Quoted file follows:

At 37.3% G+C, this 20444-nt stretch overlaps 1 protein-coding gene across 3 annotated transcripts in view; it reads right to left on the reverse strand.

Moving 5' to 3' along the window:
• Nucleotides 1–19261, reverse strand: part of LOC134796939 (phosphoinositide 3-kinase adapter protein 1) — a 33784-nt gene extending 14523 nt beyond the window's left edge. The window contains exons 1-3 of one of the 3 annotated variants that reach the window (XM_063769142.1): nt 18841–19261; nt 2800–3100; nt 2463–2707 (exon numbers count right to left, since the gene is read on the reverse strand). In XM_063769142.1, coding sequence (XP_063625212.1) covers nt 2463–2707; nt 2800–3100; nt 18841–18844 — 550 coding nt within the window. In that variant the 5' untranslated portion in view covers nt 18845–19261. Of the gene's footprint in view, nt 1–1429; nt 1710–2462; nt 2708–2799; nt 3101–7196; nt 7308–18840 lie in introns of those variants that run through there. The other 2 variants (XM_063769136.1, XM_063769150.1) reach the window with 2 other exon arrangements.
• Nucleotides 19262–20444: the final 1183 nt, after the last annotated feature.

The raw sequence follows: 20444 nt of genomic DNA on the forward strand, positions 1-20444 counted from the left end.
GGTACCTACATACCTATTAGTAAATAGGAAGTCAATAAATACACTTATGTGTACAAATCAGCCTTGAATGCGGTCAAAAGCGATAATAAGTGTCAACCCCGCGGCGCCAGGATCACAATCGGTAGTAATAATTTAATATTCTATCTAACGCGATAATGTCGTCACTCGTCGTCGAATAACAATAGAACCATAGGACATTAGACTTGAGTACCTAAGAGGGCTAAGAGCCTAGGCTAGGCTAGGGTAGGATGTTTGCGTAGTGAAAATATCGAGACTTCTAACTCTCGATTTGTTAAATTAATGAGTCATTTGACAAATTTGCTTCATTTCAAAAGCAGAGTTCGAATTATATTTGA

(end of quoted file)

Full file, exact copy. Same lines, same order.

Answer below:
At 37.3% G+C, this 20444-nt stretch overlaps 1 protein-coding gene across 3 annotated transcripts in view; it reads right to left on the reverse strand.

Moving 5' to 3' along the window:
• Nucleotides 1–19261, reverse strand: part of LOC134796939 (phosphoinositide 3-kinase adapter protein 1) — a 33784-nt gene extending 14523 nt beyond the window's left edge. The window contains exons 1-3 of one of the 3 annotated variants that reach the window (XM_063769142.1): nt 18841–19261; nt 2800–3100; nt 2463–2707 (exon numbers count right to left, since the gene is read on the reverse strand). In XM_063769142.1, coding sequence (XP_063625212.1) covers nt 2463–2707; nt 2800–3100; nt 18841–18844 — 550 coding nt within the window. In that variant the 5' untranslated portion in view covers nt 18845–19261. Of the gene's footprint in view, nt 1–1429; nt 1710–2462; nt 2708–2799; nt 3101–7196; nt 7308–18840 lie in introns of those variants that run through there. The other 2 variants (XM_063769136.1, XM_063769150.1) reach the window with 2 other exon arrangements.
• Nucleotides 19262–20444: the final 1183 nt, after the last annotated feature.

The raw sequence follows: 20444 nt of genomic DNA on the forward strand, positions 1-20444 counted from the left end.
GGTACCTACATACCTATTAGTAAATAGGAAGTCAATAAATACACTTATGTGTACAAATCAGCCTTGAATGCGGTCAAAAGCGATAATAAGTGTCAACCCCGCGGCGCCAGGATCACAATCGGTAGTAATAATTTAATATTCTATCTAACGCGATAATGTCGTCACTCGTCGTCGAATAACAATAGAACCATAGGACATTAGACTTGAGTACCTAAGAGGGCTAAGAGCCTAGGCTAGGCTAGGGTAGGATGTTTGCGTAGTGAAAATATCGAGACTTCTAACTCTCGATTTGTTAAATTAATGAGTCATTTGACAAATTTGCTTCATTTCAAAAGCAGAGTTCGAATTATATTTGA